23 September - 15 October

World Press Photo 15

mon-fri 9.00-18.00 | Sat

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Mon 5, Tue 6 October

Good kill

20.00 – 21.45 hrs

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Wednesday 7 October

Climate Proof Cities

12.40 – 13.35 hrs

Peter Bosch MSc.
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Thursday 8 October

A citydropping

Starts 19.30 hours

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Tuesday 13 & 20

Dutch Culture for Beginners

19.00 – 21.30 hours

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Monday 19 October


10.00 hrs

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Mon 19, Tue 20, Wed 21

The Dark Horse

20.00 - 22.15 hrs

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Wednesday 21 October


12.40 – 13.35 hrs

Michiel Hulshof
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Wednesday 21 October

Build your own lapsteel guitar

18.45 – 22.45 hrs

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New Date: Thursday 22

Vibrant Cities

12.40 – 13.35 hrs

Prof.dr. Pieter Hooimeij
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Thursday 22 October

De Kleine Prijs van Nederland

20.00 – 23.30 hrs

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Mon 26, Tue 27, Wed 28

It Follows

20.00 - 21.45 hrs

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Monday 9, 16, 23, 30


20.00 – 22.30 hrs

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Monday 7 December

Sax in the city

19.30 – 21.30 hrs

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Tuesday 2 February 2016

Ice (wo)man training

17.45 – 22.00 hrs

Kelly Mostard MSc.
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Tuesday March 8, 15


19.00 – 22.00 hrs

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Tuesday 19 & 26 April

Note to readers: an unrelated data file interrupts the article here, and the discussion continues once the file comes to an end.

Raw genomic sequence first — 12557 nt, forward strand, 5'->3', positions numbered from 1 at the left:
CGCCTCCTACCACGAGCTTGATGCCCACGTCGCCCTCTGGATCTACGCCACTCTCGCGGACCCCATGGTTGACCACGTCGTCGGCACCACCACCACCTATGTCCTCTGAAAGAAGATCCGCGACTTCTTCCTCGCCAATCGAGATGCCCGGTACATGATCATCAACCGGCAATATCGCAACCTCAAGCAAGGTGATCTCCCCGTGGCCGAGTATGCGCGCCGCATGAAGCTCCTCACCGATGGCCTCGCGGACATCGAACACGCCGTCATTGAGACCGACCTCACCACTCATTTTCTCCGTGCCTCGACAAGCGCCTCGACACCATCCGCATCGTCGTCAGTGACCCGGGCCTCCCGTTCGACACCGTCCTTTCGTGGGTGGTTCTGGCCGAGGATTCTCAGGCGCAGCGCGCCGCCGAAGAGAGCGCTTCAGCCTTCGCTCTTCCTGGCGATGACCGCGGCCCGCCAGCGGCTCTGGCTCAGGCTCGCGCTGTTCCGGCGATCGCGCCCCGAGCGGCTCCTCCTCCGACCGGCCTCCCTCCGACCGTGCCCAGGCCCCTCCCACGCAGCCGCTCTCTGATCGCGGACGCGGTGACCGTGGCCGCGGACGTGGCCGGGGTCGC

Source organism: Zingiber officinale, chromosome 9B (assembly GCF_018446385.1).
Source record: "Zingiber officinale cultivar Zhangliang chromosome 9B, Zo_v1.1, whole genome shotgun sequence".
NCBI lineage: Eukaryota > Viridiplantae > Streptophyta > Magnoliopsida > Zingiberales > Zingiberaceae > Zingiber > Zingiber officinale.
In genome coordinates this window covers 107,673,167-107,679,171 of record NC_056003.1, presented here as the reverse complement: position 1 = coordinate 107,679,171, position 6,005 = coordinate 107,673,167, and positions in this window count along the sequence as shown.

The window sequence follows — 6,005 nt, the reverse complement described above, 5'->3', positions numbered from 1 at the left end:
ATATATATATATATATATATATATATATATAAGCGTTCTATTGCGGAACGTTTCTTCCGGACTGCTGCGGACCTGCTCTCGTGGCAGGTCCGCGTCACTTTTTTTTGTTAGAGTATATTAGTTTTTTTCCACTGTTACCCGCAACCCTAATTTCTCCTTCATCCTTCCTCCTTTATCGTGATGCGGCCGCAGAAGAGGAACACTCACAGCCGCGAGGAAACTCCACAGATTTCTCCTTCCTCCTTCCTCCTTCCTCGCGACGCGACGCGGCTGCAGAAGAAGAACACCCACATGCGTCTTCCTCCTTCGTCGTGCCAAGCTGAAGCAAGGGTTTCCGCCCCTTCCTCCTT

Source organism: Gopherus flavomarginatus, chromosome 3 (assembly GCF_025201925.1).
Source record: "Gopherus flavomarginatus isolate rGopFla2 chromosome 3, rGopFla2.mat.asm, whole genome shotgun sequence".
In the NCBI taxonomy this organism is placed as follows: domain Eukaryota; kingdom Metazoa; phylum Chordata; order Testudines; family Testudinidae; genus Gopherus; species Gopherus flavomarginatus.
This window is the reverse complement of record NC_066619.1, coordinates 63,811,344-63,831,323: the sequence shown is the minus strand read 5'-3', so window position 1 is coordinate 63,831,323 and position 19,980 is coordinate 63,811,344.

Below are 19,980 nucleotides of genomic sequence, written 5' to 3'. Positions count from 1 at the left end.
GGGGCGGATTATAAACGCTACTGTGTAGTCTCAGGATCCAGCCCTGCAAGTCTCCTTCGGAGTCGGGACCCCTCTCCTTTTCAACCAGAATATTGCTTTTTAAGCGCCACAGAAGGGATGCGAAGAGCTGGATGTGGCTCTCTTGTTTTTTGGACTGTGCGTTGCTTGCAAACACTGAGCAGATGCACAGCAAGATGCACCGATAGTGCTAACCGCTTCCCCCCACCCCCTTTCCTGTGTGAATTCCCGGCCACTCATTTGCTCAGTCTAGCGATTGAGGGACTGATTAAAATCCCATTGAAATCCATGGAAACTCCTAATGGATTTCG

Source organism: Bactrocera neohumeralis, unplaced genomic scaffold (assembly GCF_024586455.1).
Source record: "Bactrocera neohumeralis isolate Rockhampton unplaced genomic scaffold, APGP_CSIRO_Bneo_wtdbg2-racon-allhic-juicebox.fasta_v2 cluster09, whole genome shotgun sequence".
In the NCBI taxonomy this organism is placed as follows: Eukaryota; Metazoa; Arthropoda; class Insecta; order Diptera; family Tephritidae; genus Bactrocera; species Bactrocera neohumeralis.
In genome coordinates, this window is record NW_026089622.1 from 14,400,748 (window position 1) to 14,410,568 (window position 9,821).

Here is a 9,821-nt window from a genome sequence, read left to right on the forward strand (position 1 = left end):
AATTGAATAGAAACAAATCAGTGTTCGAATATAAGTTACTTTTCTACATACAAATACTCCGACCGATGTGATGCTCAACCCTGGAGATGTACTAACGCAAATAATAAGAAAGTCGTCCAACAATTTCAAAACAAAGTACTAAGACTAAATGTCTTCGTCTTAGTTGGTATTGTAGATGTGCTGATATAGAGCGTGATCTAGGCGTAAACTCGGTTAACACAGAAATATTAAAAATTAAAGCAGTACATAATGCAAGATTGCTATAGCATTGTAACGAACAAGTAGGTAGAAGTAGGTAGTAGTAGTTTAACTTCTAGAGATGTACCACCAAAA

and 3 May

Acoustic guitar

19.30 – 21.45 hrs

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Wednesday 23 May
11.45-13.00 hrs

Human enhancement technologies

Speaker: Prof. dr. Ruud ter Meulen

Location: Blauwe Zaal Auditorium

Biotechnologies are generally developed to heal people from severe diseases . However, many of these technologies have the potential to be used beyond the frame of therapy as a way to improve or enhance normal human capacities. Biotechnologies can help to make people think better, to improve their memory and perception, to feel happier, to improve physical skills in sports, music, dance, or to extend the normal human life-span. In view of the potential of biotechnologies (and other technologies like nanotechnologies and information technologies) to change our capacities, there is an ethical debate whether such an enhancement may alter our sense of self, our human nature and our relation with other life forms. Moreover, there is a concern about the impact of these technologies on our society and the position of vulnerable groups. Is enhancement a good thing in itself or will it expose our human nature, our personal life and our society to irreversible damage? Professor Ruud ter Meulen (Centre for Ethics in Medicine, University of Bristol ) addresses some of these questions, particularly those concerning the moral value of enhancement.